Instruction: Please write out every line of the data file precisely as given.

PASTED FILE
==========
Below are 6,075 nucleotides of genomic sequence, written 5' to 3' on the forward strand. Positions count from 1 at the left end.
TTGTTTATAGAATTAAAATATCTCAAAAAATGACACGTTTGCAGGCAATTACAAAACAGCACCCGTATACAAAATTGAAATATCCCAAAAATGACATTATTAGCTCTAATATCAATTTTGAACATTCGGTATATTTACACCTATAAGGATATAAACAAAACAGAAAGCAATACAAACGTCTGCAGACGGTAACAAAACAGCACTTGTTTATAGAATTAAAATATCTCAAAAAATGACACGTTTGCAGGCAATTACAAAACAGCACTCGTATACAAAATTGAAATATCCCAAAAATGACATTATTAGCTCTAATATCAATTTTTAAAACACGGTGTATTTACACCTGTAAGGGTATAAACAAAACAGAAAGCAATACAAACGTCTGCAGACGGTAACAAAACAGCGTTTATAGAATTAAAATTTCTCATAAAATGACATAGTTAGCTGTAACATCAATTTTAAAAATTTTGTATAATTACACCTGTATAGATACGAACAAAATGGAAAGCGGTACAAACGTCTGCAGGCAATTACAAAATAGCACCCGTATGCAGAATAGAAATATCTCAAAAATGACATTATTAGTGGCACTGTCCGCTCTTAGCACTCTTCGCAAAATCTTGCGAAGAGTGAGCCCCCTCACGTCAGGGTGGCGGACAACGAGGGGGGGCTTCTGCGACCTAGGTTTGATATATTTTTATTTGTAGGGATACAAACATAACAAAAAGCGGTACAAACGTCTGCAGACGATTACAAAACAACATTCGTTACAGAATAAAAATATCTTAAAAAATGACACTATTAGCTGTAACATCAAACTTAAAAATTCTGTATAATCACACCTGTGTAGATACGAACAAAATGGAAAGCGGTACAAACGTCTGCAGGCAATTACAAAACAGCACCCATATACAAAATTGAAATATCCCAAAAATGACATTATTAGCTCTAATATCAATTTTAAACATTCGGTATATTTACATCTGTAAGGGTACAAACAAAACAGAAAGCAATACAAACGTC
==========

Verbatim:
Below are 6,075 nucleotides of genomic sequence, written 5' to 3' on the forward strand. Positions count from 1 at the left end.
TTGTTTATAGAATTAAAATATCTCAAAAAATGACACGTTTGCAGGCAATTACAAAACAGCACCCGTATACAAAATTGAAATATCCCAAAAATGACATTATTAGCTCTAATATCAATTTTGAACATTCGGTATATTTACACCTATAAGGATATAAACAAAACAGAAAGCAATACAAACGTCTGCAGACGGTAACAAAACAGCACTTGTTTATAGAATTAAAATATCTCAAAAAATGACACGTTTGCAGGCAATTACAAAACAGCACTCGTATACAAAATTGAAATATCCCAAAAATGACATTATTAGCTCTAATATCAATTTTTAAAACACGGTGTATTTACACCTGTAAGGGTATAAACAAAACAGAAAGCAATACAAACGTCTGCAGACGGTAACAAAACAGCGTTTATAGAATTAAAATTTCTCATAAAATGACATAGTTAGCTGTAACATCAATTTTAAAAATTTTGTATAATTACACCTGTATAGATACGAACAAAATGGAAAGCGGTACAAACGTCTGCAGGCAATTACAAAATAGCACCCGTATGCAGAATAGAAATATCTCAAAAATGACATTATTAGTGGCACTGTCCGCTCTTAGCACTCTTCGCAAAATCTTGCGAAGAGTGAGCCCCCTCACGTCAGGGTGGCGGACAACGAGGGGGGGCTTCTGCGACCTAGGTTTGATATATTTTTATTTGTAGGGATACAAACATAACAAAAAGCGGTACAAACGTCTGCAGACGATTACAAAACAACATTCGTTACAGAATAAAAATATCTTAAAAAATGACACTATTAGCTGTAACATCAAACTTAAAAATTCTGTATAATCACACCTGTGTAGATACGAACAAAATGGAAAGCGGTACAAACGTCTGCAGGCAATTACAAAACAGCACCCATATACAAAATTGAAATATCCCAAAAATGACATTATTAGCTCTAATATCAATTTTAAACATTCGGTATATTTACATCTGTAAGGGTACAAACAAAACAGAAAGCAATACAAACGTC